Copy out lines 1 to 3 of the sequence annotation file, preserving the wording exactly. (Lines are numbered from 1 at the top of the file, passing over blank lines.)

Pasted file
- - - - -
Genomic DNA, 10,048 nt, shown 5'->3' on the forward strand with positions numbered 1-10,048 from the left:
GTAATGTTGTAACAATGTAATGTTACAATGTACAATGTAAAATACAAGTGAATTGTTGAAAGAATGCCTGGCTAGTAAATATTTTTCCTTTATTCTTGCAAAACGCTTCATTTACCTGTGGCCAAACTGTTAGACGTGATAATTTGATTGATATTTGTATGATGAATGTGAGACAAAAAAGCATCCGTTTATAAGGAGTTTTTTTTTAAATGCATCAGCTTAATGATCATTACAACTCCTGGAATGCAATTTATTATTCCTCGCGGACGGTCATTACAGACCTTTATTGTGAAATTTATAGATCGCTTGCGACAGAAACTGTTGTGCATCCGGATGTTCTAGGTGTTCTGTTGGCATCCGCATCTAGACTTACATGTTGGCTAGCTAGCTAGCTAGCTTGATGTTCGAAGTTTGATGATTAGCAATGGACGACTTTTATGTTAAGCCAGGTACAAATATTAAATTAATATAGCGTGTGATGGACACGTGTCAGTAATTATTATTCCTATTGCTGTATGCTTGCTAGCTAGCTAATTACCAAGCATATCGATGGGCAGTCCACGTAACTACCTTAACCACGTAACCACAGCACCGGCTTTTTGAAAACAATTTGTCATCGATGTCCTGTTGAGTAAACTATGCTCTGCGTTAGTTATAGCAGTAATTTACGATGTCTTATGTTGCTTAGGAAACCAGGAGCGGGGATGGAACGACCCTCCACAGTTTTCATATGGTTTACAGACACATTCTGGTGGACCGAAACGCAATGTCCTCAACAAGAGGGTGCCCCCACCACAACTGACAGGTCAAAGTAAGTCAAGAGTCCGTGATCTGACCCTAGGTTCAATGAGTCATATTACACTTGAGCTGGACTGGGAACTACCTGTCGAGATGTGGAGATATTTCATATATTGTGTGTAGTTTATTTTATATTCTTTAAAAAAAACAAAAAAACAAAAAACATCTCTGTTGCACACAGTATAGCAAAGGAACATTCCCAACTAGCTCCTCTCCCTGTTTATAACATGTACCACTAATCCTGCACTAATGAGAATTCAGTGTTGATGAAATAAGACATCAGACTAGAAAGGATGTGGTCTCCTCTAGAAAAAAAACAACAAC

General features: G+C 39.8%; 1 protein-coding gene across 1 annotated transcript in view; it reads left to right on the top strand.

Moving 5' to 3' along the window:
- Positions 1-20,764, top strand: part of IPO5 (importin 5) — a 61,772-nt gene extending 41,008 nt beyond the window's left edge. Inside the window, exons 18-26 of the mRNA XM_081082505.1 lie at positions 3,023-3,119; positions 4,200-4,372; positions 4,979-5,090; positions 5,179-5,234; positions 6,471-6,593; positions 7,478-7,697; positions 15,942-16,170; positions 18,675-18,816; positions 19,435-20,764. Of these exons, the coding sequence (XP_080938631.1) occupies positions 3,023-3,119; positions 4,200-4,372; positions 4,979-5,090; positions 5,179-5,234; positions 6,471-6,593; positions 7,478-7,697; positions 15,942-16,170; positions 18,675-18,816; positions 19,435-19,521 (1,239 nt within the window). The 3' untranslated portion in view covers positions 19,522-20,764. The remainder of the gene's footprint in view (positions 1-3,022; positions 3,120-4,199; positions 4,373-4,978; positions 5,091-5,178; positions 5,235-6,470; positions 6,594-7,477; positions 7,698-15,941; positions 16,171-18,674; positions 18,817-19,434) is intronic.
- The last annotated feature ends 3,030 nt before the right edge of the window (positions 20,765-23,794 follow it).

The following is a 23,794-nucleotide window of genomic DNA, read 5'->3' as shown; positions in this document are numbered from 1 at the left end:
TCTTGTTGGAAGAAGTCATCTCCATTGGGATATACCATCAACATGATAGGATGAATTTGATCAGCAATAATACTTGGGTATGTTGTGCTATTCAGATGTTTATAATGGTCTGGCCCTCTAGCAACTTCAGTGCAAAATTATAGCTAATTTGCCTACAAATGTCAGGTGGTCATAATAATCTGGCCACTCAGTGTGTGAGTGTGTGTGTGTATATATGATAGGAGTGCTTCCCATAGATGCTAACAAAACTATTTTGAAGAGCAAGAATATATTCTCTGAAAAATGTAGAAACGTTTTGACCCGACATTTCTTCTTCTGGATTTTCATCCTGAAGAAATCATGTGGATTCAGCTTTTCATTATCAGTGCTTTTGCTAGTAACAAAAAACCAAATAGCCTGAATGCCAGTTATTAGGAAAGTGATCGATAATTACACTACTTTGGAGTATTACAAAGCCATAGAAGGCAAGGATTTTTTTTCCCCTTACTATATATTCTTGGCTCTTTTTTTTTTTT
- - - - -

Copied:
Genomic DNA, 10,048 nt, shown 5'->3' on the forward strand with positions numbered 1-10,048 from the left:
GTAATGTTGTAACAATGTAATGTTACAATGTACAATGTAAAATACAAGTGAATTGTTGAAAGAATGCCTGGCTAGTAAATATTTTTCCTTTATTCTTGCAAAACGCTTCATTTACCTGTGGCCAAACTGTTAGACGTGATAATTTGATTGATATTTGTATGATGAATGTGAGACAAAAAAGCATCCGTTTATAAGGAGTTTTTTTTTAAATGCATCAGCTTAATGATCATTACAACTCCTGGAATGCAATTTATTATTCCTCGCGGACGGTCATTACAGACCTTTATTGTGAAATTTATAGATCGCTTGCGACAGAAACTGTTGTGCATCCGGATGTTCTAGGTGTTCTGTTGGCATCCGCATCTAGACTTACATGTTGGCTAGCTAGCTAGCTAGCTTGATGTTCGAAGTTTGATGATTAGCAATGGACGACTTTTATGTTAAGCCAGGTACAAATATTAAATTAATATAGCGTGTGATGGACACGTGTCAGTAATTATTATTCCTATTGCTGTATGCTTGCTAGCTAGCTAATTACCAAGCATATCGATGGGCAGTCCACGTAACTACCTTAACCACGTAACCACAGCACCGGCTTTTTGAAAACAATTTGTCATCGATGTCCTGTTGAGTAAACTATGCTCTGCGTTAGTTATAGCAGTAATTTACGATGTCTTATGTTGCTTAGGAAACCAGGAGCGGGGATGGAACGACCCTCCACAGTTTTCATATGGTTTACAGACACATTCTGGTGGACCGAAACGCAATGTCCTCAACAAGAGGGTGCCCCCACCACAACTGACAGGTCAAAGTAAGTCAAGAGTCCGTGATCTGACCCTAGGTTCAATGAGTCATATTACACTTGAGCTGGACTGGGAACTACCTGTCGAGATGTGGAGATATTTCATATATTGTGTGTAGTTTATTTTATATTCTTTAAAAAAAACAAAAAAACAAAAAACATCTCTGTTGCACACAGTATAGCAAAGGAACATTCCCAACTAGCTCCTCTCCCTGTTTATAACATGTACCACTAATCCTGCACTAATGAGAATTCAGTGTTGATGAAATAAGACATCAGACTAGAAAGGATGTGGTCTCCTCTAGAAAAAAAACAACAAC

General features: G+C 39.8%; 1 protein-coding gene across 1 annotated transcript in view; it reads left to right on the top strand.